Tomorrow's mall: Viking Plaza - Management hopes to add entrance, make many improvementsImagine a shopping mall with a park-like atmosphere – inside and out. Shoppers driving into the mall don’t just see a parking lot. There’s a pond, along with benches and inviting green spaces.
By: Al Edenloff, Alexandria Echo Press
Imagine a shopping mall with a park-like atmosphere – inside and out.
Shoppers driving into the mall don’t just see a parking lot. There’s a pond, along with benches and inviting green spaces.
Inside the mall are creative playscapes for children to enjoy and comfortable seating areas for parents to watch them.
It’s a place where families can relax, have fun and enjoy as a destination, not just as a generic place to shop.
It’s what the new management of the Viking Plaza Mall, Lexington Realty International, envisions.
The company took over management of the mall in January of 2009. Although the lackluster economy is making it challenging, the company says it is still committed to making the Viking Plaza “tomorrow’s mall.”
Two representatives from New Jersey-based Lexington, President Alan Retkinski and Ira Einhorn, leasing executive, recently talked with the Echo Press about the mall and its future.
It wasn’t a phone interview. Retkinski and Einhorn fly into Alexandria about once a month to meet with Viking Plaza managers Bruce and Ann Butler and the business owners who rent space in the mall.
Lexington owns and manages malls across the United States, including Wisconsin, New Jersey, Illinois and Mississippi.
By dealing with so many malls, the company has a good idea of what makes a mall successful, Retkinski said. It’s using that knowledge in planning major upgrades at Viking Plaza, he said.
“We want to let people in Alexandria know that the owners have a commitment to make the Viking Plaza tomorrow’s mall,” Retkinski said.
The plans for Viking Plaza aren’t just lofty dreams; the company has already invested a tidy sum of money to start the transformation, Retkinski said. A three and a half acre space of land between the mall and South Broadway has been cleared of trees, making the mall much more visible from that direction.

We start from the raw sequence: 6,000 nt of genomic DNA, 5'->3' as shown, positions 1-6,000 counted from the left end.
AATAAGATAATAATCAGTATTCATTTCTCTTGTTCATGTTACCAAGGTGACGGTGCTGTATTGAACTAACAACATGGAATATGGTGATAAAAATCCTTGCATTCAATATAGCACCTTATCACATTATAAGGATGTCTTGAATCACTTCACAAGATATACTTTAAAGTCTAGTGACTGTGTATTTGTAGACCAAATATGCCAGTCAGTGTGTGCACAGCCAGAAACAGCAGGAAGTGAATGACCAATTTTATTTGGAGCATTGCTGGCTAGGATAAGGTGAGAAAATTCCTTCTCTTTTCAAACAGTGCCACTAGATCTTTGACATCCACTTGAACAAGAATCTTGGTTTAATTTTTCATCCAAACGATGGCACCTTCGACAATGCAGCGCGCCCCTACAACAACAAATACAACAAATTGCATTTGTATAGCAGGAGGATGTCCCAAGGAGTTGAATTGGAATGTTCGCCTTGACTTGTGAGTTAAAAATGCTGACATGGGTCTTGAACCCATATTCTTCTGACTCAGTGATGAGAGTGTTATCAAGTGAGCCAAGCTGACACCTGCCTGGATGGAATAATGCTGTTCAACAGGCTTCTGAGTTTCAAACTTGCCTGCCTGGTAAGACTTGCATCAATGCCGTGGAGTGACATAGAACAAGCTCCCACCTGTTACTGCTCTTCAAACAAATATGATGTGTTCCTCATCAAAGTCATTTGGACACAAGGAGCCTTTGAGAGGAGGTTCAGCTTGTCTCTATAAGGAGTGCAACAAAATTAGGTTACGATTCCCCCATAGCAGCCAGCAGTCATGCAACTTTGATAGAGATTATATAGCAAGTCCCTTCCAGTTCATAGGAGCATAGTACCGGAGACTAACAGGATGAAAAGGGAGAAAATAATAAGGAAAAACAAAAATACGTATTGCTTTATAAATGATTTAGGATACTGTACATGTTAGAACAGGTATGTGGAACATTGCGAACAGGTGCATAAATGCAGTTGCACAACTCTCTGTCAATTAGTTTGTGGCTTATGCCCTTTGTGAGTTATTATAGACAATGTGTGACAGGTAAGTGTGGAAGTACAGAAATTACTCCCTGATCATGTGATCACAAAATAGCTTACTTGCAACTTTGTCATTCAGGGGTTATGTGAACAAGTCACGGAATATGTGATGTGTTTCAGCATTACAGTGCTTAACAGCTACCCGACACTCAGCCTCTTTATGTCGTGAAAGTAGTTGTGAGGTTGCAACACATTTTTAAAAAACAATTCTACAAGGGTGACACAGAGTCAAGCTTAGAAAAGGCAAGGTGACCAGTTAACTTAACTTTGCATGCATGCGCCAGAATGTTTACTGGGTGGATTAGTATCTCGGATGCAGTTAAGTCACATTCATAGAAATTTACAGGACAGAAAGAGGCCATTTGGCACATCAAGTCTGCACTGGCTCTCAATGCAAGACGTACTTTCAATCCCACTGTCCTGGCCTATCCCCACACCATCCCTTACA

The goal, pending approval from the city and others, is to build a new entrance from South Broadway into the mall, where Jo-Ann Fabrics and J.C. Penney are located. “It will be an easier way for people to come in,” Retkinski said.
Other improvements, which are also pending approval, include adding indoor play areas, new outdoor signage, free wireless Internet service throughout the mall (which is now about 80 percent covered), more public seating areas and the possibility of new restrooms.
“We’re hopeful that the upgrades will make people realize that the mall is not just another box of cement,” Retkinski said. “We want to make it a place for people to enjoy.”
Lexington plans to use local companies for the mall improvements, such as local contractors, furniture stores, architects and banks.
“This has been a great town to work with,” Retkinski said. “We want to give back to the community.”
Another key goal is to draw more tenants into the mall. Right now, the mall has about 34 businesses renting space but there is room for another five tenants.
Because the mall already has a strong dining atmosphere with D. Michael B’s, Bayfield’s and the Brass Lantern, the focus is on drawing more retail tenants, Retkinski said.
Although the economic downturn makes it challenging to find tenants to move into the mall, the ownership is optimistic that the retail market will turn around soon.
“Alexandria offers tremendous opportunities,” Retkinski said. “We’ve been working on a lot of possibilities and we feel confident that things will turn around quickly.”
At one point, Lexington was considering changing the name of the mall but it soon realized that Viking Plaza has built a solid recognition over the years.
Retkinski said the goal is to build off that reputation with an improved mall with added features, convenient entrances, more tenants and greater foot traffic.
“We have a favorite saying: We have no problem dreaming as long as we’re not sleeping,” Retkinski said. “In other words, we don’t just want to dream for the future. We want to make it happen.”